A seldom-used soaking tub makes way for a supersized spa retreat


There are people who cherish a long soak in a warm bath with a candle or two flickering nearby. And then there are those who haven’t taken a bath in ages and think a shower is the finest way to come clean.

Members of the latter segment of the population, Cindy and Mark Humphreville of Hilliard, decided that it was finally time to bid adieu to the whirlpool tub that held center stage in their master bath for more than a dozen years.

“It’s hard to justify the tub taking up that much space when you hardly ever use it,” says Mark.

Out of the corner

Even though they are the home’s original owners, the Humphrevilles acquired the bath as part and parcel of a builder’s spec package. At the time, luxurious tubs were the focus of a master bath, often positioned under a large picture window while showers were relegated to a small corner of the room.

If you’re a bath person, that configuration still works. If you’re a shower person, there’s good news in your world. Responding to consumer demand, designers have created numerous ways to enhance your daily shower experience with innovations such as steam showers, chromatherapy and multiple function-specific showerheads.

While you can start small—the National Kitchen and Bath Association recommends that a 36×36-inch shower as the minimum for comfort and safety—it’s a lot more fun to dream big.

Cindy and Mark knew from the start that they wanted to create a larger shower space in general. Specifically, they wanted to lose the framed door and use materials with a rustic feel to create a soothing retreat. For additional inspiration, the two perused books and magazines, marking pages with their remodel in mind. Plus, Mark picked up a few design ideas during his extensive business travels.

Getting busy

When it came time to hire a contractor, the Humphrevilles visited the National Association of the Remodeling Industry of Central Ohio’s website (nari.org/centralohiochapter). They followed a link to award winners and came to an entry by Dave Fox Design-Build Remodelers that caught their eye.

“We knew Dave Fox had a good reputation in the community,” Cindy says. After meeting with Keith Sharrock, a designer with the firm, she says, “We liked what he said and didn’t feel the need to talk to anyone else.”

From there the design was formed through a collaborative effort between the homeowners and Sharrock. Together they arrived at the perfect solution—doing away with the tub and creating a shower along the whole back wall of the bathroom. The new shower would consume an incredible 6×12-foot area.

Light my fire

The plan was to place showerheads at each end of the massive space until Mark came up with the idea of including a fireplace.

“We wanted something that was a little unique,” says Mark. “We kicked around a few ideas, like a water feature or pool, then the idea just came to me. I hadn’t seen it anywhere else. After that, the team at Dave Fox took over, did some research and figured out a way to make it work.”

According to Sharrock, the challenge was in keeping the cost in line with the budget. Traditional gas fireplaces need piping and exterior venting which made that option extremely complicated and expensive. Knowing Mark wanted to add a bit of ambience rather than a dramatic heat source, Sharrock and his team found a small manufacturer in New Zealand who had what was needed.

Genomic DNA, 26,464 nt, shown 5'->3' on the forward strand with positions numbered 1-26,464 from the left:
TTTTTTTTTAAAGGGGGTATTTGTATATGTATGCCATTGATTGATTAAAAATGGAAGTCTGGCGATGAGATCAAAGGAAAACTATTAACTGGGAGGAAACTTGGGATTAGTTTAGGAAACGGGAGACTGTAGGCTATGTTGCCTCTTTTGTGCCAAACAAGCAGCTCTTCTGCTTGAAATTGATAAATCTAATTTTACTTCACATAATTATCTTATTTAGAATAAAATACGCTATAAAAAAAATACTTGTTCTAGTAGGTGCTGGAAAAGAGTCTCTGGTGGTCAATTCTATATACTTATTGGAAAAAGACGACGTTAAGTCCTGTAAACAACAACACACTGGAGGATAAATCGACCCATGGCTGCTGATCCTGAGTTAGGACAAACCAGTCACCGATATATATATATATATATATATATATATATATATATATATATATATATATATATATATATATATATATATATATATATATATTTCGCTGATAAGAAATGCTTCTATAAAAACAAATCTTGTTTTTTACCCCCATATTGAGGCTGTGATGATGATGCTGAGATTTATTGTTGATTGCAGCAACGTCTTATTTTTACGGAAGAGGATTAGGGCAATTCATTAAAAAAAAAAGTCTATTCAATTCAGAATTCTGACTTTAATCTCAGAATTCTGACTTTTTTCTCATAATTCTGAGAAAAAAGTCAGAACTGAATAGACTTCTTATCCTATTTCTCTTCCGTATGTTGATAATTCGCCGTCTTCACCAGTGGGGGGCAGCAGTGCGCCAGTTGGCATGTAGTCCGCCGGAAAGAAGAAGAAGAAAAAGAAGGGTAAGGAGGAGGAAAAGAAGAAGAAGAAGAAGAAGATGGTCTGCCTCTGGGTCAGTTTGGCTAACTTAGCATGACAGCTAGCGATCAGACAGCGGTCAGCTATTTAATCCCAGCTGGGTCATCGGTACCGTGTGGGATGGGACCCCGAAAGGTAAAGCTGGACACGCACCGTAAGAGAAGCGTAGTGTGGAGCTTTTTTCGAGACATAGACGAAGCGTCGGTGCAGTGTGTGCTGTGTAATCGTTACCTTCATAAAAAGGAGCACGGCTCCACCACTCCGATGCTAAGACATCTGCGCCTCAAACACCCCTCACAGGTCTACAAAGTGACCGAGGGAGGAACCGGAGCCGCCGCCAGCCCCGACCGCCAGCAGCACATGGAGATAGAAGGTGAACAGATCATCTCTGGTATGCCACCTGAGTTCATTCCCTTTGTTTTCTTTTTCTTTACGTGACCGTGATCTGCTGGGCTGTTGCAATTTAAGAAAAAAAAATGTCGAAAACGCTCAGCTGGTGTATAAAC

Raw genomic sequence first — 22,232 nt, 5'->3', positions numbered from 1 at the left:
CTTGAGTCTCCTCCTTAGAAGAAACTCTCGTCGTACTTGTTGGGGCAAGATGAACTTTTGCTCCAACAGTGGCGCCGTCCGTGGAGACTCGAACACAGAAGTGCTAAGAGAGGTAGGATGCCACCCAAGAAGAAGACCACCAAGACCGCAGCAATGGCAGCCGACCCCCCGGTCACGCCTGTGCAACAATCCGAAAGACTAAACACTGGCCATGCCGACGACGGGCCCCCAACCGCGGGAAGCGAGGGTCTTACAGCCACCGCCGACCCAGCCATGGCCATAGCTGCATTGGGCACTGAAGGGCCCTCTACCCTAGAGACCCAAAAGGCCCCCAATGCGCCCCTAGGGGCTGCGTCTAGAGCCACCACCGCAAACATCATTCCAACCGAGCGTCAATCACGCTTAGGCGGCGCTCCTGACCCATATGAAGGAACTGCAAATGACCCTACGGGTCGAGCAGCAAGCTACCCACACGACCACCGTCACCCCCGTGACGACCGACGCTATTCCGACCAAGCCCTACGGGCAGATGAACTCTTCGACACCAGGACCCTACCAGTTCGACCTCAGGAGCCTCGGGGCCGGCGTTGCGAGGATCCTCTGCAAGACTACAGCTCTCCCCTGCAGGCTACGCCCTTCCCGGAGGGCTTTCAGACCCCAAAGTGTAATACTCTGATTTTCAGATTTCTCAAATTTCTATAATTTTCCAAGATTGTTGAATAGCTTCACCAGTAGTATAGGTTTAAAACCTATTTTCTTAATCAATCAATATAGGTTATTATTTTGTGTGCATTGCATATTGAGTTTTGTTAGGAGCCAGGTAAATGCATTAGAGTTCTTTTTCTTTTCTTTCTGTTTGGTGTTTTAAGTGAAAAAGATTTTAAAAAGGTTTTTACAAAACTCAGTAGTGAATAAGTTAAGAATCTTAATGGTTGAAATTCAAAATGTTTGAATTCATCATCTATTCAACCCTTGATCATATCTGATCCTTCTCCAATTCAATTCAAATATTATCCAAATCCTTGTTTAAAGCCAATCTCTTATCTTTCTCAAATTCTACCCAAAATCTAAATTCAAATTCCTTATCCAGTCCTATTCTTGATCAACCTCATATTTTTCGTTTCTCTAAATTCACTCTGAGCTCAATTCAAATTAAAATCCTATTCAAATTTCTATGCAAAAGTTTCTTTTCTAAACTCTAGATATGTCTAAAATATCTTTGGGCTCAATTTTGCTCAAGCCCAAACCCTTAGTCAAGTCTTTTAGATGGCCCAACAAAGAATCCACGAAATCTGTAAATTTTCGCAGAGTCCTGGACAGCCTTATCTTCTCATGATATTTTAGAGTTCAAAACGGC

The two-sided fireplace is inset into a wall that runs between the bath and bedroom. While it does provide added warmth for the shower, Mark especially likes the effect it creates at night from the bedroom.

A long, low bench in a dry area near the fireplace is a perfect place for toweling off and resting a morning cup of coffee. This is a spot that makes great sense to Sharrock. “It’s great to have a place to towel dry and never get any water on the main floor,” he says. “That’s the way they do it in Japan.”

Above the bench, a window made of a vertically-patterned rain glass diffuses the view from outside, while a clear upper section lets the Humphrevilles enjoy glimpses of backyard treetops.

No cold feet

Although most of the focus was on the shower, the rest of the space got a bit of a facelift as well. Since the existing cabinets were high quality and in great shape, they stayed. Countertops were swapped out, lighting was changed and vessel sinks and mirrors were moved in. New floor tiles hide radiant heat technology.

“I love the floors,” says Cindy. “It’s nice to not hit cold tiles with bare feet in the morning.”

World class

Despite its size, thanks to a careful selection of materials and features, the new space has a lock on warmth while not missing a single functional beat. It’s the Humphrevilles’ favorite room in their home. And Sharrock is just about as pleased with the results as the homeowners.

“Mark travelled the world,” he says. “I like the fact that we were able to give him a space better than what he’d experienced in all those beautiful hotels.”


Designer: Keith Sharrock, Dave Fox Design/Build RemodelersContractor: Dave Fox Design/Build Remodelers;Project Manager: Greg Reis; Tile work: Nancy Kennedy Company; Flooring: Multi-colored slate, The Hamilton Parker CompanyShower: Custom base in tile and stacked stone, The Hamilton Parker CompanyCountertops and shower bench seat: Cambria Quartz, Konkus Marble & GraniteSinks: Kohler Turnings® VesselsFaucets:Delta Victorian lavatoryHansgrohe shower fixtures-body sprays, hand-held unit and showerhead; Lighting:Shades of LightVentless fireplace: EcoSmart, The Hamilton Parker CompanyHeated flooring: Warmly Yours;Frameless shower glass: Eastway Supplies

This article appears in the June 2011 issue of Housetrends – Columbus

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Source, (page consulted July 9th, 2012)